The Internet of Things (IoT). Sounds innocuous doesn't it? A bit like 'days of our lives' or 'the life of dogs'. Sure, convenience flows from IoT (a bit like having a dog who can make an espresso) but there are pitfalls (say if the dog can't tell ground coffee from cayenne). We take a closer look at IoT: what it is, what you need to know, and how to reduce the chance of getting bitten.
The Internet of Things is a mysterious world, often discussed in hushed tones but what exactly is it? IoT describes the expanding array of internet-connected electronic devices being added to TVs, cars, fridges, medical devices, dog collars and a lot, lot more. Because we do have the technology, there’s a rush to embed sensors in all kinds of devices, and equip them with wireless communications capabilities.
An obvious benefit for vendors is the ability to monitor their devices and solve problems or upgrade firmware remotely. Say your car has a fault in the
engine management system that the dealer can’t identify. Remotely, savvy techies from HQ can run tests, analyse data and tell the dealer what the problem
is and how to fix it. And maybe install an upgrade or fix for the latest firmware.Very convenient for the vendor and for you.
Great Technology - or Heaven for Hackers?
IoT clearly has the potential to make life easier. The downside is that these devices communicate via IP networks which opens new points of entry for hackers,
mainly because connections are anything but secure (we come to reasons below). Could they disable your pacemaker or cause your car to crash? Probably.
‘Smart buildings, HVAC and even physical security technologies are now connected,’ The SANS Institute summed up the state of affairs recently. ‘The latest wave of “things” … includes but is not limited to automobiles, airplanes, medical machinery and personal (implanted) medical devices, and SCADA systems (windmills, environmental sensors, natural gas extraction platforms, hydro systems ....’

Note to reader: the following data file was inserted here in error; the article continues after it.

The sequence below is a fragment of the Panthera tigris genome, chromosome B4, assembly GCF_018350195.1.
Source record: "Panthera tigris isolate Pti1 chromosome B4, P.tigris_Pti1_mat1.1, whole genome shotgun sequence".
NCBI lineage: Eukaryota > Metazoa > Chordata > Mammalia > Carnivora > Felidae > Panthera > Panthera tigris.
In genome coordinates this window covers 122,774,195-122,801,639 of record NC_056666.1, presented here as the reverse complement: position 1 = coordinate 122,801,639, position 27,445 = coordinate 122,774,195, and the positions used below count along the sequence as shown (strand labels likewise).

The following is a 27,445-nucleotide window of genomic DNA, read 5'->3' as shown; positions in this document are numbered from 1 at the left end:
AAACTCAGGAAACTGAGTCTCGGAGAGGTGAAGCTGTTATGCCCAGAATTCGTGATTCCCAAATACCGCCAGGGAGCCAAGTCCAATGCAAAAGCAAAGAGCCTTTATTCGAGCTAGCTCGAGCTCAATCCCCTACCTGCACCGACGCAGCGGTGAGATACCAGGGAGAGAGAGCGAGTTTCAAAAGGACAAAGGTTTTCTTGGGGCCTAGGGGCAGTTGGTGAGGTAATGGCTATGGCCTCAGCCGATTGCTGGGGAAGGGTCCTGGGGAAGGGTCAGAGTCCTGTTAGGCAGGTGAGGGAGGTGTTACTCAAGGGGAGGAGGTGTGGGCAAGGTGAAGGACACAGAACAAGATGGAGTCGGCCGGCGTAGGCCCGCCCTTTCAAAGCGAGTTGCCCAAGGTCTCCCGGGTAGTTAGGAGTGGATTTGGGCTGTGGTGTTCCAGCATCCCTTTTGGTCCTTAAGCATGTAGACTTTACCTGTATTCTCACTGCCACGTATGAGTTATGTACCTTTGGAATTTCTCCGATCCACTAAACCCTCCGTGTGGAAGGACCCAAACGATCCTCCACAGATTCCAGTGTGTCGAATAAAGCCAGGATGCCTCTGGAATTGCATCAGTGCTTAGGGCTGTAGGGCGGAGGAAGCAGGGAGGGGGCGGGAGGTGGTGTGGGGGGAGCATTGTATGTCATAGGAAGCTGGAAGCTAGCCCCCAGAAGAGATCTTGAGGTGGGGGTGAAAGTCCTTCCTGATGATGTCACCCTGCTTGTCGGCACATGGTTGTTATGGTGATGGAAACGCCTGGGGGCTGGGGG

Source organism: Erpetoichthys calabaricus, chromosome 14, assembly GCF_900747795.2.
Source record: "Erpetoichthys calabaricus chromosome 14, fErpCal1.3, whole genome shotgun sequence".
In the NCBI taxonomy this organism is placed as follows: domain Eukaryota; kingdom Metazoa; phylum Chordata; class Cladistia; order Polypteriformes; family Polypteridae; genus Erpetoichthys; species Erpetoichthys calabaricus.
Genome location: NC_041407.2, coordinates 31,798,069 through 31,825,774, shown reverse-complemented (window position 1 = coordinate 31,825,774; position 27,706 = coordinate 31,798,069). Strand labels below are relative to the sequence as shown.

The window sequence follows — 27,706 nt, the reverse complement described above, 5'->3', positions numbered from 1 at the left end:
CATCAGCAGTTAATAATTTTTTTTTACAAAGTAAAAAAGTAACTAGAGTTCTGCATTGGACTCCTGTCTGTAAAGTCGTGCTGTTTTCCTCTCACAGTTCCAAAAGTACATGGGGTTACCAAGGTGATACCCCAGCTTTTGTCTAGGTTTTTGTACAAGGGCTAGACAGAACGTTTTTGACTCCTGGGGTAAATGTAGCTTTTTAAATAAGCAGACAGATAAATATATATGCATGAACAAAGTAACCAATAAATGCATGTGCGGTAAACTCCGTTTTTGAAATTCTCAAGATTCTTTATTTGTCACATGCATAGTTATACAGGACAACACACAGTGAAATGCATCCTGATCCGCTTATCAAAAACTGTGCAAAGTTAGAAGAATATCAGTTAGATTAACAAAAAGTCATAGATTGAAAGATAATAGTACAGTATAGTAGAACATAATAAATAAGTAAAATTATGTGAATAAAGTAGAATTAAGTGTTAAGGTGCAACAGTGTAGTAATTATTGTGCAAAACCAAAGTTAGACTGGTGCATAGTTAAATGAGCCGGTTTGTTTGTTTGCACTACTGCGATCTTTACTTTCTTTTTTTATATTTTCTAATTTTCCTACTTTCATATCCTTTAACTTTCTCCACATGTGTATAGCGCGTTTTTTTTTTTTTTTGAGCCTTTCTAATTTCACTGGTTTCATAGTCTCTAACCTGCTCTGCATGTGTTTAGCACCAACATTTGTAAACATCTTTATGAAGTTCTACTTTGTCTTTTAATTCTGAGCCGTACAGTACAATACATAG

Smart Devices for a Smarter World
The Internet of Things makes many promises, from smart cars that read e-mails to you as you drive, smart fridges that remind you to buy milk on the way home, to smart medical devices that let your doctor keep check on you from afar. ‘Entire cities in South Korea are already rushing to link their infrastructure to the web to make it more efficient and improve services,’ says an article headed Home, Hacked Home in the Economist.
The possibilities are mind-numbing, and the implications for security and privacy even more so. The urban myth of your fridge being hacked and sending your friends spam emails has become reality: in late in 2013 an IT security company reported that an internet-connected fridge had sent out more than 750,000 spam and phishing emails over the Christmas break.
The Samsung ‘Family Hub’ as a fridge
The Smart Office?
It’s not just our homes we need to worry about: Recently Cylance security researchers Billy Rios and Terry McCorkle demonstrated how easy it was to gain access to the air-conditioning system in one of Google's Australian offices. The researchers found an unpatched version of Tridiums’s Niagara software, which is widely used for managing building control and HVAC systems (Heating, Ventilation & Air Conditioning).
They wrote a custom exploit to extract a configuration file from Niagara, which contained the user names and passwords for authorized users, and soon had 'a third-floor map of the office that showed details of its water and HVAC systems.’ The researchers said hundreds of businesses across Australia were just as susceptible to attack through vulnerabilities in their building control systems.